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  1. 3 points
    Game progression keeps on going. At one point I was so angry that I had to quit working on it because I couldn't make a solid 262 scanline count. But thankfully Splendidnut helped me out. If I ever get this game released, I'll give him a free copy of the game because it wouldn't be without him. So I have the colored killer bees that progressively get meaner and meaner, a Beebot that moves around the screen, your bees that go after the Beebot. But this is far from finished. I have to add in some other elements, like death, and RoSha Ray. I have a plan for that last one. In the original Killer Bees, the RoSha Ray goes horizontally. I however, will make my RoSha Ray (missile 1) go vertically because it will be way easier to program. That, and I only have 1,624 bytes left in my 4k game, so it's not like I have an infinite sandbox. Well, I do, but I don't know how to play with some sections of the sand yet. As you can see, I made COLUPF brighter. This is because the enemy bees were hard to see on my TV. I think it's going well, but it feels as though it's more of a Roman Colosseum fight to the death thing in my opinion since there's one Beebot and one swarm of enemy bees. I guess each machine has its limitations.
  2. 2 points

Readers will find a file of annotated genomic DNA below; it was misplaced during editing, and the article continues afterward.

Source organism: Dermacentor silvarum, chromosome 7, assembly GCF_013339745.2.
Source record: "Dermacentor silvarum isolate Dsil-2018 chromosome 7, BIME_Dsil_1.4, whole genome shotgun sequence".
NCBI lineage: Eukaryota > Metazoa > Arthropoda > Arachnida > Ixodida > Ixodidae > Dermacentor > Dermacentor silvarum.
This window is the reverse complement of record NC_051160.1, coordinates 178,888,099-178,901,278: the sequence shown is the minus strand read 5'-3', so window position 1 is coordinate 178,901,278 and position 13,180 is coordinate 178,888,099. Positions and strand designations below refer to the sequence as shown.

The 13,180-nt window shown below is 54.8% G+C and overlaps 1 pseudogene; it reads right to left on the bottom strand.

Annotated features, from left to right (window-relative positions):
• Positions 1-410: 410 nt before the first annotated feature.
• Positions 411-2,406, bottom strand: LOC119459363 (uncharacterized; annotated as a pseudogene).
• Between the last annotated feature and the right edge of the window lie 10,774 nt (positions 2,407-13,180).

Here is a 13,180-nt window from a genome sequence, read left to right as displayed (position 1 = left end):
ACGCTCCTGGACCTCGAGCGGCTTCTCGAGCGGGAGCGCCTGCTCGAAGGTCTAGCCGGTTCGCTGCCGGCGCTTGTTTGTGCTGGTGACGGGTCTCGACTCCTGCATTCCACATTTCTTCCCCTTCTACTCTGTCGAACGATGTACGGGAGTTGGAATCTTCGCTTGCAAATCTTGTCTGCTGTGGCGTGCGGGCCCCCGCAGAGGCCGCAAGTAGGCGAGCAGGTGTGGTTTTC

For so many years, Bubsy fans wondered: how fast is Bubsy the Bobcat? Well, I've finally cracked the code! I've finally discovered how fast he is and I'm happy to show you all. So here we go: First, we have to know, how to calculate speed. Which is easy to calculate by dividing distance with time. For this problem, we'll use Bubsy in Claws Encounters of the Furred Kind, level 1. Why? 1. I chose his first game, because in other Bubsy games, they slow Bubsy down since there are so many obstacles to avoid. Also there are a lot enemies, like for example in Bubsy in FFT or Bubsy 2. I mean, yea, there are also a lot enemies in this game, but you can easily avoid them in the first level. Also, Bubsy 2 is more like a puzzle game. And for Bubsy 3D and his new games, it's hard to calculate the distance. Meanwhile here it's 16 bit 2D game and you can easily count them. 2. I chose level 1 because looks more simple level than any other levels in this game. In the other levels, there are obstacles that you have to avoid a lot on and that slows Bubsy down. In this, you can just run and avoid enemies easily. Alright, now that we know which one to choose, there's another problem: How are we going to calculate the distance in this 16 bit game? I mean, we can't convert pixels to meter, because the results will become small. Well, my friends, I know just exactly how to fix this issue. First of let's find out how tall is Bubsy. According to this website, he's 4' 99" or 1,44 meters. (here's the link: https://platformapedia.fandom.com/wiki/Bubsy_Bobcat) Which is interesting, because that means he's taller than Sonic himself! But before you ask me about this, yes, this is unofficial height, but first off, this is the only source we can find and second, the company never thought about that, so even asking them for height would be difficult. Besides in the comic, you can see that Bubsy is high as this hunter: Anyway, now that we know, how tall he is, what do we do then? Simple, you just rotate Bubsy to 180 degrees and put them on the path. Also thanks to the guy called Kurai, I found the background for level 1 (https://www.spriters-resource.com/genesis_32x_scd/bubsyinclawsencountersofthefurredkind/sheet/80819/) After I put them all in the right position, I get 229 characters. Which then we multiply 229 characters by Bubsy's height. And then we get 329,76 meters. So far we know how far is this level. But what about time? Again it's simple. I use it from Bubsy speedrun (which is 13:47.57) And that person took 23 seconds to finish the first level. And for the final calculation, we use the equation as I told you. And boom! We get 14,33 meters per second or 32.05 miles per hour. What's really more interesting, is that he's faster than an average bobcat (25-30 miles per hour). (https://kids.nationalgeographic.com/animals/mammals/bobcat/) So Bubsy actually runs more than an average bobcat.. _________________________________________________________________ Also for his acceleration: a=(14,33 m/s -0) :23 a= 0,6230 m/s or 1,393 mph ______________________________________________________________________ (credit to alliedforce35: https://twitter.com/alliedforce777) So today, we learned two things: 1. His speed is 32,05 miles per hour, 2. His acceleration is 1,393 miles per hour and 3. He runs faster than an average bobcat. Credit is all to me! Don't share it without crediting me.